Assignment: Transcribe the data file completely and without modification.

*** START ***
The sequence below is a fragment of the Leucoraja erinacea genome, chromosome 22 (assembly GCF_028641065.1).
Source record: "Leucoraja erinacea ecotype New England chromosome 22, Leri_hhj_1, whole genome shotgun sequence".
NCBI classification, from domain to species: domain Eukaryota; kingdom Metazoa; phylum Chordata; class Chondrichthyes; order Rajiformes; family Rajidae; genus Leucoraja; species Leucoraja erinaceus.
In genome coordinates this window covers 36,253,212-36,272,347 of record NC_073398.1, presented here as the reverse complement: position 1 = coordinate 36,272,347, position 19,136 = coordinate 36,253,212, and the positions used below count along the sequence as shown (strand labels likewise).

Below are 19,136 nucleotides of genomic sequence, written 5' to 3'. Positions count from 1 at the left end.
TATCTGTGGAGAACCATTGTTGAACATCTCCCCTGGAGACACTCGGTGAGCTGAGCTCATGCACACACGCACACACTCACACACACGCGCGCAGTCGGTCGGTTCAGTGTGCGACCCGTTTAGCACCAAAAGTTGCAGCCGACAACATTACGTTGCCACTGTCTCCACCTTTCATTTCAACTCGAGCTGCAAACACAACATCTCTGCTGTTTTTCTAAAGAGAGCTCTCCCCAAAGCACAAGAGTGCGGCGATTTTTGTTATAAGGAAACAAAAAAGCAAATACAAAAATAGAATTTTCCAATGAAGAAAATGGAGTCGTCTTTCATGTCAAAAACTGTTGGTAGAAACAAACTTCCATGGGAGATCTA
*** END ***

The sequence below is a fragment of the Leucoraja erinacea genome, chromosome 22 (assembly GCF_028641065.1).
Source record: "Leucoraja erinacea ecotype New England chromosome 22, Leri_hhj_1, whole genome shotgun sequence".
NCBI classification, from domain to species: domain Eukaryota; kingdom Metazoa; phylum Chordata; class Chondrichthyes; order Rajiformes; family Rajidae; genus Leucoraja; species Leucoraja erinaceus.
In genome coordinates this window covers 36,253,212-36,272,347 of record NC_073398.1, presented here as the reverse complement: position 1 = coordinate 36,272,347, position 19,136 = coordinate 36,253,212, and the positions used below count along the sequence as shown (strand labels likewise).

Below are 19,136 nucleotides of genomic sequence, written 5' to 3'. Positions count from 1 at the left end.
TATCTGTGGAGAACCATTGTTGAACATCTCCCCTGGAGACACTCGGTGAGCTGAGCTCATGCACACACGCACACACTCACACACACGCGCGCAGTCGGTCGGTTCAGTGTGCGACCCGTTTAGCACCAAAAGTTGCAGCCGACAACATTACGTTGCCACTGTCTCCACCTTTCATTTCAACTCGAGCTGCAAACACAACATCTCTGCTGTTTTTCTAAAGAGAGCTCTCCCCAAAGCACAAGAGTGCGGCGATTTTTGTTATAAGGAAACAAAAAAGCAAATACAAAAATAGAATTTTCCAATGAAGAAAATGGAGTCGTCTTTCATGTCAAAAACTGTTGGTAGAAACAAACTTCCATGGGAGATCTA